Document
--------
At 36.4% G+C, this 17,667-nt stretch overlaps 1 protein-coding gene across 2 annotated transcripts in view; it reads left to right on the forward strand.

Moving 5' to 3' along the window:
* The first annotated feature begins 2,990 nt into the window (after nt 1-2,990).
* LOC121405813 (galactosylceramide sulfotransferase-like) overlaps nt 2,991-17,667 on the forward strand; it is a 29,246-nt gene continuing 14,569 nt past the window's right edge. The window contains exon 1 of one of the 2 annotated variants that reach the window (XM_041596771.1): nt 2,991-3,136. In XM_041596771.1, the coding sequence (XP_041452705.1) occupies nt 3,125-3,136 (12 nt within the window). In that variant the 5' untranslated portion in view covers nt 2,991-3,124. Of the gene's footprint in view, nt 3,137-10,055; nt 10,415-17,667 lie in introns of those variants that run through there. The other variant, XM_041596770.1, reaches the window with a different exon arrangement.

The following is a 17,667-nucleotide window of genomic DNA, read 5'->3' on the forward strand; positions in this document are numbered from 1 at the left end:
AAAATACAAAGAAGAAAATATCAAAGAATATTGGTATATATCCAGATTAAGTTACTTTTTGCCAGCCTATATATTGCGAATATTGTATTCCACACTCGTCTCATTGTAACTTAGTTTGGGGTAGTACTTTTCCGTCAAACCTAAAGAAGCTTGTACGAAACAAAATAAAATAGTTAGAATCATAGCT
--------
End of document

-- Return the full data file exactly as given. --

At 36.4% G+C, this 17,667-nt stretch overlaps 1 protein-coding gene across 2 annotated transcripts in view; it reads left to right on the forward strand.

Moving 5' to 3' along the window:
* The first annotated feature begins 2,990 nt into the window (after nt 1-2,990).
* LOC121405813 (galactosylceramide sulfotransferase-like) overlaps nt 2,991-17,667 on the forward strand; it is a 29,246-nt gene continuing 14,569 nt past the window's right edge. The window contains exon 1 of one of the 2 annotated variants that reach the window (XM_041596771.1): nt 2,991-3,136. In XM_041596771.1, the coding sequence (XP_041452705.1) occupies nt 3,125-3,136 (12 nt within the window). In that variant the 5' untranslated portion in view covers nt 2,991-3,124. Of the gene's footprint in view, nt 3,137-10,055; nt 10,415-17,667 lie in introns of those variants that run through there. The other variant, XM_041596770.1, reaches the window with a different exon arrangement.

The following is a 17,667-nucleotide window of genomic DNA, read 5'->3' on the forward strand; positions in this document are numbered from 1 at the left end:
AAAATACAAAGAAGAAAATATCAAAGAATATTGGTATATATCCAGATTAAGTTACTTTTTGCCAGCCTATATATTGCGAATATTGTATTCCACACTCGTCTCATTGTAACTTAGTTTGGGGTAGTACTTTTCCGTCAAACCTAAAGAAGCTTGTACGAAACAAAATAAAATAGTTAGAATCATAGCT